What you need to know:
- The tax body attributed the earlier glitch to traders’ alleged refusal to sign an indemnity.
Uganda Revenue Authority (URA) has, for the next 30 days, provisionally started releasing about 131 cargo trucks loaded with raw materials for animal and poultry feeds destined for Kampala, a month after they were impounded at the Malaba border.
By Wednesday evening, about 60 trucks had been allowed to exit the DOJ and JOJ inland container depots (ICDs) where they had been held following a provisional release letter written by Mr Geoffrey Owich Okaka, the Assistant Commissioner Trade at the tax body.
The trucks had been impounded by URA which said it was implementing a new tax policy announced last month.
Mr Ibrahim Bbossa, the assistant commissioner for public and corporate affairs at URA, said the amended VAT Act (2017) had zero VAT and zero import duty on premixes, an inferior type of a nutrient which constitutes about 4 percent of an entire animal feed.
However, along the way, people started bringing concentrates, which are an improved version of what is added in the animal feed.
“There is a difference between premixes and concentrates, and that is where the whole war (between URA and the traders) is beginning,” Mr Bbossa said in an interview on Wednesday.
“While the law was protecting premixes, it says any other items that aren’t a premix have to pay import duty, and when something is paying import duty, in the VAT Act it has to pay 18 percent. What our traders are doing is bringing concentrates and declaring them as premixes, and many of them are big traders who bring in cargo worth €500,000,” Mr Bbossa added.
He acknowledged that there was a hiccup, but explained that it was as a result of the traders’ alleged refusal to sign an indemnity.
He added that they couldn’t clear goods especially where there is an implication of a tax, but have provided a 30-day window, which started on Monday to clear goods but after a letter of indemnity has been signed.
The indemnity, Mr Bbossa said, states that at the end of the day, when a verdict comes out that the traders are supposed to pay a tax, URA shall go back to them because the law allows it to do so.
Indeed, in an October 10 letter addressed to KOUDIJS Uganda Ltd, an importer of the animal feeds concentrates, URA writes: “In the spirit of trade facilitation, a deed of indemnity has been signed, indicating your commitment to pay any arising taxes on your imports of feed concentrates”
It adds: “Should you be found liable, similarly this indemnity serves to allow clearance of your imports. . . ”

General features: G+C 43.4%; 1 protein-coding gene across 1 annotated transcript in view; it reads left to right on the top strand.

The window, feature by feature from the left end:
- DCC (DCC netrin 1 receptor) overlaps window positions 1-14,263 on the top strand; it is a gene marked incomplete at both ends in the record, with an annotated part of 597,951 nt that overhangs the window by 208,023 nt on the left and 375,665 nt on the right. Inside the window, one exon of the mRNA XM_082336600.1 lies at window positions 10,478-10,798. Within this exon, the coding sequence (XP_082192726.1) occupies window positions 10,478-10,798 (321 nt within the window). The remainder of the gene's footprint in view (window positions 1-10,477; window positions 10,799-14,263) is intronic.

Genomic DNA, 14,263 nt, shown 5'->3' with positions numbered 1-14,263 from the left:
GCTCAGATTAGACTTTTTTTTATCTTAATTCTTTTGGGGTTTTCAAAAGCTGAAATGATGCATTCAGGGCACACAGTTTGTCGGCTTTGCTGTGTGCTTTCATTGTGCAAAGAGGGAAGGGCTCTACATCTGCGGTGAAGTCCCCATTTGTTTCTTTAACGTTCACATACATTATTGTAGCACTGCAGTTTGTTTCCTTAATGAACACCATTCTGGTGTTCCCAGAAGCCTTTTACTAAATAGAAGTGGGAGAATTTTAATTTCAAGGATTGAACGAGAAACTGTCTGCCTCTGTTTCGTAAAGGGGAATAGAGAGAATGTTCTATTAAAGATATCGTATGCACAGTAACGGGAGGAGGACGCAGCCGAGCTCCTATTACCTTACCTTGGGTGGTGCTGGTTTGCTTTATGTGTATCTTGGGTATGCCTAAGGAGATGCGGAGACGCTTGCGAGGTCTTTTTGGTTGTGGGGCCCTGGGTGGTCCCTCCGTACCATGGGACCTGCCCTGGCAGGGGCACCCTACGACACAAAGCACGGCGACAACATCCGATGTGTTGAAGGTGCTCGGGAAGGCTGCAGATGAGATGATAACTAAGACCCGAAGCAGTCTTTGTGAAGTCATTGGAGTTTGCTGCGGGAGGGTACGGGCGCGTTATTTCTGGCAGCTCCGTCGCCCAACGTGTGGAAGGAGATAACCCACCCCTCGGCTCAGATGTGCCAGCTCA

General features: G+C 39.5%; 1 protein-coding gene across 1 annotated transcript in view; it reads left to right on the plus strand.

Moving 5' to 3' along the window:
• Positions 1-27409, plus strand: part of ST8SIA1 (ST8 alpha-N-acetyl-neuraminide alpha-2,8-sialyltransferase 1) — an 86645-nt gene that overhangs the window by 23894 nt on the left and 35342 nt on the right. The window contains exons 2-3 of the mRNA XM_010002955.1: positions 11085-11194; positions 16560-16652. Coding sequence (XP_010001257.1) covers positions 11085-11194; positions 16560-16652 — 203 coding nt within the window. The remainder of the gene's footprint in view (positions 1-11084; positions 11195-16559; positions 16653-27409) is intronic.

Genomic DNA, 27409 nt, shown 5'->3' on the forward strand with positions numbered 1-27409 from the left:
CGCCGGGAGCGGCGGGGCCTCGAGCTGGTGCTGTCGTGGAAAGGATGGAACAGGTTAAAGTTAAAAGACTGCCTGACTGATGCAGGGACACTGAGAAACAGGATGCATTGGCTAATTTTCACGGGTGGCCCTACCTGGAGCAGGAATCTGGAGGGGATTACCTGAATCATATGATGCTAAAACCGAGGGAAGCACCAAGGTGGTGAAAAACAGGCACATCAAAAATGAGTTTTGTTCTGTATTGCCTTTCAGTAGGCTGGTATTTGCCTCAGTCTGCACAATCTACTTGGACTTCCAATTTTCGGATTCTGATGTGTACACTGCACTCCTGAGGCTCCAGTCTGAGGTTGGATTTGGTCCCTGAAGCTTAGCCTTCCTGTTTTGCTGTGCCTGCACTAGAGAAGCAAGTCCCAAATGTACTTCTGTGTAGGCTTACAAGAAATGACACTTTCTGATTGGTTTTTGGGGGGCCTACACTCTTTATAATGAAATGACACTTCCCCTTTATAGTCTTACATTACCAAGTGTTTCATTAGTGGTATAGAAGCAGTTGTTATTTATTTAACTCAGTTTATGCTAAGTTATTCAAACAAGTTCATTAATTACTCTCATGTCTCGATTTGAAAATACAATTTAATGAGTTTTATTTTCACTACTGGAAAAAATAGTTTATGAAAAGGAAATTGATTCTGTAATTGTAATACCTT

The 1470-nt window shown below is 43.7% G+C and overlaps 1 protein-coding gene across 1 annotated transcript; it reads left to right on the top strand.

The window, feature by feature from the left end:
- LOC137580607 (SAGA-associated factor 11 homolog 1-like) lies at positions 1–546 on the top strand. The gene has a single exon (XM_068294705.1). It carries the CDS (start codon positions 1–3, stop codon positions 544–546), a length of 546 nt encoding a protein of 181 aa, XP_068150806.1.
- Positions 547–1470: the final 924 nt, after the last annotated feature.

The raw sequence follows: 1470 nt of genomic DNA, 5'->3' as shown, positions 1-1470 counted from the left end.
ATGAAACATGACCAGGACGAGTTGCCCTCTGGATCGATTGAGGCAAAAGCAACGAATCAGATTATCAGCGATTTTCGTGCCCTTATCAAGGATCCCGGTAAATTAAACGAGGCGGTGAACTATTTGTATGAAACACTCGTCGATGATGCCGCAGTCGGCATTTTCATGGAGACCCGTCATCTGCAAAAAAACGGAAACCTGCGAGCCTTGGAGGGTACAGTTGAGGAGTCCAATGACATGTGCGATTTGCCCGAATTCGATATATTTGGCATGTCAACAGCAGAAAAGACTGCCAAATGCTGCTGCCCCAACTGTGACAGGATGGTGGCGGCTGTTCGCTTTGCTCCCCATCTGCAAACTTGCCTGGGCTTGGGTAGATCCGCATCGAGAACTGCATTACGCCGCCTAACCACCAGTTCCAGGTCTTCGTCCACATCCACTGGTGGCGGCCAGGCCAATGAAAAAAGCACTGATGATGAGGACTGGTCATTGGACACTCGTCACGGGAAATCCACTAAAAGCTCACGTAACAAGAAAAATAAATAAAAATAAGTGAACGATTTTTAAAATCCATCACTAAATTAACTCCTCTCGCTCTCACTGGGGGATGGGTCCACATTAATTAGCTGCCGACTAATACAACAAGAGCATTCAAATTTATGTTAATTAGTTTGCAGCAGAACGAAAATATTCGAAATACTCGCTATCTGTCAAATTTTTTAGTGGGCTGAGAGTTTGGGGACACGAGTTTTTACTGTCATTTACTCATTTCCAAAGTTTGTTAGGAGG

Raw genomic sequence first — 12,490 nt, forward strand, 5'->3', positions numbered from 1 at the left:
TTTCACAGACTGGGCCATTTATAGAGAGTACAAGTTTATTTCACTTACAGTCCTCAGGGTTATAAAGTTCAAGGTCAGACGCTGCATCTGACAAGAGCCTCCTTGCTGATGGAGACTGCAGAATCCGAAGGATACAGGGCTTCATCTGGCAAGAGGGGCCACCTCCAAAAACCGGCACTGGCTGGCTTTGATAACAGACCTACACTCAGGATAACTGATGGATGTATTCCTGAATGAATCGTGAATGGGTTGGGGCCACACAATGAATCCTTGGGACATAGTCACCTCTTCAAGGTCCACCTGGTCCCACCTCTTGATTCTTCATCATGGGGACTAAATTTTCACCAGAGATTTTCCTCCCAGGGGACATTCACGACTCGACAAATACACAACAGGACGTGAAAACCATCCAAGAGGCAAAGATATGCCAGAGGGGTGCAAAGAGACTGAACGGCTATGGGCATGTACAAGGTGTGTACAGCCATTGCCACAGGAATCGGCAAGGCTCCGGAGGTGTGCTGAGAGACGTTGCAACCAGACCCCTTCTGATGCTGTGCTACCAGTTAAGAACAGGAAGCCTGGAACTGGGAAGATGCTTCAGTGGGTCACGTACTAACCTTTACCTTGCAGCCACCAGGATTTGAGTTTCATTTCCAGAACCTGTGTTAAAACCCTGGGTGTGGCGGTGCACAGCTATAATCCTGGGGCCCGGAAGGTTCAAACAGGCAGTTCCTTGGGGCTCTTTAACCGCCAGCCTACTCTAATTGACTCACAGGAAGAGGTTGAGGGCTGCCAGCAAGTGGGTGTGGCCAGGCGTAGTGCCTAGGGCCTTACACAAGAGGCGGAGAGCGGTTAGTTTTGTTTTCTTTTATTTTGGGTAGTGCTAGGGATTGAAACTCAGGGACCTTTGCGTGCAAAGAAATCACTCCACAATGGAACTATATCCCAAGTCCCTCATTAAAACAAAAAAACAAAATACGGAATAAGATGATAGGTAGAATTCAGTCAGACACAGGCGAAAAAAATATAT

Ms Josephine Nakimera, one of the clearing agents at Malaba border, said following the provisional release order directive from URA, 60 cargo trucks carrying feed concentrates had left Malaba border for Kampala.
“I have so far cleared 60 cargo trucks which have left Malaba border for Kampala and I still have more to clear,” Ms Nakimera said.
She added that whereas they were finally happy that the cargo was leaving the border for Kampala, the declarations that had been made as they processed the provisional release of the trucks brought information indicating that the importer was to pay taxes.
“The cargo has been released without the importer paying any taxes to URA, although details of the declaration we made indicate that there are some taxes the importer has to pay,” Ms Nakimera said.
However, the development has come at a cost to KOUDIJs Uganda Ltd. Ms Nakimera said the transporters are demanding Shs1.5b as “waiting fees” from the importer, while DOJ and JOJ inland container depots want more than Shs43m in parking fees for 86 trucks.
Mr George Odima, the manager at the inland container depot, said for the delays, the importer was to pay more than Shs500,000 for each truck, implying that the total charges for all for the time they have been parked at the premises comes to more than Shs50m.
Mr Faisal Senabulya, the director of Chick Ways clearing firm, said the abruptness at which URA implemented the tax policy was “strange” because no importer was informed and no single sensitisation was done.
He said whereas his client was willing to pay his tax obligations, any abrupt policy was bad for the importer and increased the cost of doing business in the country.
Mr Peter Sireka Namalwa, the chairman Uganda Clearing Agents and Forwarding Association at Malaba border, said the issuance of the temporary release of the trucks has eased congestion. “We have been having 46 containers of the animal and poultry feeds concentrates that were brought in and offloaded, plus the 86 cargo trucks that were bringing in feeds for KOUDIJs; this was already worsening the congestion,” Mr Sireka said.
200 drivers relieved
The release of the cargo has brought relief to more than 200 previously distressed truck drivers and their turn men who have endured tough times as they waited for clearance of their cargo for a month. Mr Francis Wabuwa, one of the truck drivers, said once he delivers his cargo, he will drive home to meet his family which he has reportedly caused a lot of misery. Mr Suleiman Siudu, another truck driver is, however, worried that his road user permit had expired while waiting and feared that he might be intercepted and his truck impounded. He said each foreign-registered truck entering the country going to Kampala pays Shs150,000 as road user fees which lasts for less than 21 days.